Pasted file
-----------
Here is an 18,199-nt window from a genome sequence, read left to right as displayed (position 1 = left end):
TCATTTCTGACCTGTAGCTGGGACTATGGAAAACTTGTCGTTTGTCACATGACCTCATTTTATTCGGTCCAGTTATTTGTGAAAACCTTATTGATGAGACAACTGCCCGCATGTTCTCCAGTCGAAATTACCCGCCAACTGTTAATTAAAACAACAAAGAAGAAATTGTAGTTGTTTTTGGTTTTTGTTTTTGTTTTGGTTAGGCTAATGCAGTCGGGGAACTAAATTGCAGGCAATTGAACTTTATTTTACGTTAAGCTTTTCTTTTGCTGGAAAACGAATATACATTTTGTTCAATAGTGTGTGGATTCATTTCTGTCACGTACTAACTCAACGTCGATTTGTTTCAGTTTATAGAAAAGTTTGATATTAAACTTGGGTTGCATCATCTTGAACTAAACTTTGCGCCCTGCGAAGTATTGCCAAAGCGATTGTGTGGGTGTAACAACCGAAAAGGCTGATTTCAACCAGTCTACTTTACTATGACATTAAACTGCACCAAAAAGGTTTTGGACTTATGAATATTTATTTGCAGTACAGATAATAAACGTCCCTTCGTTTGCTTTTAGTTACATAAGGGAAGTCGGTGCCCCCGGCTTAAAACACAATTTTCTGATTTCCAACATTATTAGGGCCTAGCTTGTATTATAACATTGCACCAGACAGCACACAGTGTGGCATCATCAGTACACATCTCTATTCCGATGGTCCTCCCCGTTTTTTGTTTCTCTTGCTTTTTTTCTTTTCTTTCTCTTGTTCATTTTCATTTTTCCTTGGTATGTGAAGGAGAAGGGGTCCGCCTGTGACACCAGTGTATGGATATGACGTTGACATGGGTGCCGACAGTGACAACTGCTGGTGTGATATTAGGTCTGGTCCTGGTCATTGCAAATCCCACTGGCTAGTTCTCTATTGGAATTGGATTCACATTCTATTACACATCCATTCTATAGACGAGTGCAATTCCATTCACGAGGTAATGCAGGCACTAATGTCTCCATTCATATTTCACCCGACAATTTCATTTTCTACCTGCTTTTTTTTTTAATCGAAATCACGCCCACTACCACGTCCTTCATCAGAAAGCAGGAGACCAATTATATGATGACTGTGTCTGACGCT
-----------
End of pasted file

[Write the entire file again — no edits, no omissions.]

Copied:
Here is an 18,199-nt window from a genome sequence, read left to right as displayed (position 1 = left end):
TCATTTCTGACCTGTAGCTGGGACTATGGAAAACTTGTCGTTTGTCACATGACCTCATTTTATTCGGTCCAGTTATTTGTGAAAACCTTATTGATGAGACAACTGCCCGCATGTTCTCCAGTCGAAATTACCCGCCAACTGTTAATTAAAACAACAAAGAAGAAATTGTAGTTGTTTTTGGTTTTTGTTTTTGTTTTGGTTAGGCTAATGCAGTCGGGGAACTAAATTGCAGGCAATTGAACTTTATTTTACGTTAAGCTTTTCTTTTGCTGGAAAACGAATATACATTTTGTTCAATAGTGTGTGGATTCATTTCTGTCACGTACTAACTCAACGTCGATTTGTTTCAGTTTATAGAAAAGTTTGATATTAAACTTGGGTTGCATCATCTTGAACTAAACTTTGCGCCCTGCGAAGTATTGCCAAAGCGATTGTGTGGGTGTAACAACCGAAAAGGCTGATTTCAACCAGTCTACTTTACTATGACATTAAACTGCACCAAAAAGGTTTTGGACTTATGAATATTTATTTGCAGTACAGATAATAAACGTCCCTTCGTTTGCTTTTAGTTACATAAGGGAAGTCGGTGCCCCCGGCTTAAAACACAATTTTCTGATTTCCAACATTATTAGGGCCTAGCTTGTATTATAACATTGCACCAGACAGCACACAGTGTGGCATCATCAGTACACATCTCTATTCCGATGGTCCTCCCCGTTTTTTGTTTCTCTTGCTTTTTTTCTTTTCTTTCTCTTGTTCATTTTCATTTTTCCTTGGTATGTGAAGGAGAAGGGGTCCGCCTGTGACACCAGTGTATGGATATGACGTTGACATGGGTGCCGACAGTGACAACTGCTGGTGTGATATTAGGTCTGGTCCTGGTCATTGCAAATCCCACTGGCTAGTTCTCTATTGGAATTGGATTCACATTCTATTACACATCCATTCTATAGACGAGTGCAATTCCATTCACGAGGTAATGCAGGCACTAATGTCTCCATTCATATTTCACCCGACAATTTCATTTTCTACCTGCTTTTTTTTTTAATCGAAATCACGCCCACTACCACGTCCTTCATCAGAAAGCAGGAGACCAATTATATGATGACTGTGTCTGACGCT